|Publication number||US6958983 B2|
|Application number||US 09/738,067|
|Publication date||Oct 25, 2005|
|Filing date||Dec 15, 2000|
|Priority date||Jan 25, 2000|
|Also published as||DE60134951D1, EP1234461A1, EP1234461B1, US20020015392, WO2001056315A1|
|Publication number||09738067, 738067, US 6958983 B2, US 6958983B2, US-B2-6958983, US6958983 B2, US6958983B2|
|Inventors||Niilo Musikka, Lars Lindén, Lennart Rinnbäck, Peter Galyas|
|Original Assignee||Telefonaktiebolaget Lm Ericsson (Publ)|
|Export Citation||BiBTeX, EndNote, RefMan|
|Patent Citations (11), Non-Patent Citations (1), Referenced by (24), Classifications (16), Legal Events (4)|
|External Links: USPTO, USPTO Assignment, Espacenet|
This Application for Patent claims the benefit of priority from, and hereby incorporates by reference the entire disclosure or, co-pending U.S. Provisional application for patent Ser. No. 60/177,819, filed Jan. 25, 2000.
This Application for Patent also incorporates by reference the entire disclosure of commonly-assigned, co-pending U.S. application for patent Ser. No. 09/494,606, filed Jan. 31, 2000.
1. Technical Field of the Invention
The present invention relates in general to the mobile telecommunications field and, in particular, to a method and system for optimal routing of calls in a Base Station System (BSS).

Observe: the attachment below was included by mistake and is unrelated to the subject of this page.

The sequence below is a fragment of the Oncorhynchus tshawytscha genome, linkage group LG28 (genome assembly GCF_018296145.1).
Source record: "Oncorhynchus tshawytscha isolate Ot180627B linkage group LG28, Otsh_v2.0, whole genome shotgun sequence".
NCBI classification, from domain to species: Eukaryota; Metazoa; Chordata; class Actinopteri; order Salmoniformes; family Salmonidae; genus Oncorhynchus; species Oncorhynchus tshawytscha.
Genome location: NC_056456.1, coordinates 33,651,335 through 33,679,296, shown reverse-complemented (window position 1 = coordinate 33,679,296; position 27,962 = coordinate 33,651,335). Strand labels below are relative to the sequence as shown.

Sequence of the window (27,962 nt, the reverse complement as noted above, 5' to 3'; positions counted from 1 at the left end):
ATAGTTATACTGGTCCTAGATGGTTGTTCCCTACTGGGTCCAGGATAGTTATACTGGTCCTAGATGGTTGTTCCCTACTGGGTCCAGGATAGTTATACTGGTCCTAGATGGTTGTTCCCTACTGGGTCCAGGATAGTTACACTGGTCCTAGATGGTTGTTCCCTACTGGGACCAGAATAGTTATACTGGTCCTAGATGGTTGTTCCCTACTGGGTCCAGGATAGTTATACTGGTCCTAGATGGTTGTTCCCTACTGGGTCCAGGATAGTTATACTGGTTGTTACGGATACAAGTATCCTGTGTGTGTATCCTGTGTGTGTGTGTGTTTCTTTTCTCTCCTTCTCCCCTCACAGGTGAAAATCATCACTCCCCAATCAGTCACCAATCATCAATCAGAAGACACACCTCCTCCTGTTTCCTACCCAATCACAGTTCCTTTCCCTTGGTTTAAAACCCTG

2. Description of Related Art
Each BSC in a GSM network can control a plurality (typically hundreds) of radio cells. In other words, each BSC (e.g., 16) interworks with a plurality (hundreds) of BTSs via respective Abis interfaces. Each BTS (e.g., 14) is responsible for the transmission and reception of radio signals over an air interface, Um, in one cell. Consequently, the number of cells in a GSM BSS is equal to the number of BTSs in that BSS. As such, the BTSs are geographically distributed to provide adequate radio coverage of a BSC area, which forms part of a GSM Public Land Mobile Network (PLMN).
Additionally, the BTSs provide the capacity to carry a plurality of connections (calls) between Mobile Stations (MSs) (e.g., 22) and respective BSCs. In the GSM, each BTS is equipped with one or more Transceivers (TRXs). Each such TRX (not shown) is capable of handling eight timeslots of a Time Division Multiple Access (TDMA) frame. Furthermore, each such timeslot can be assigned different combinations of logical channels, such as, for example, Broadcast Control Channels (BCCHs) and Common Control Channels (CCCHs), Stand-alone Dedicated Control Channels (SDCCHs), and Traffic Channels (TCHs).
A second node connected to the IP network 108 is a GateWay (GW) 104. The GW 104 can be used to terminate the A-interface. Also, the GW 104 can perform a conversion from one protocol (e.g., SS7 protocol) to another protocol (e.g., Transmission Control Protocol (TCP)/IP). The GW 104 can also include a Media GW (MGW) which functions similarly to existing Transcoder Controllers in an Ericsson implementation of the GSM model. The MGW (not shown) includes a pool of Transcoder/Rate Adaptor (TPA) devices (not shown), which, when allocated, are connected to the A-interface. However, the IP network (e.g., GSM) side of the TRAs in the MGW are connected to respective UDP ports. Preferably, the GW 104 is connected to the IP network 108 via a separate router (not shown).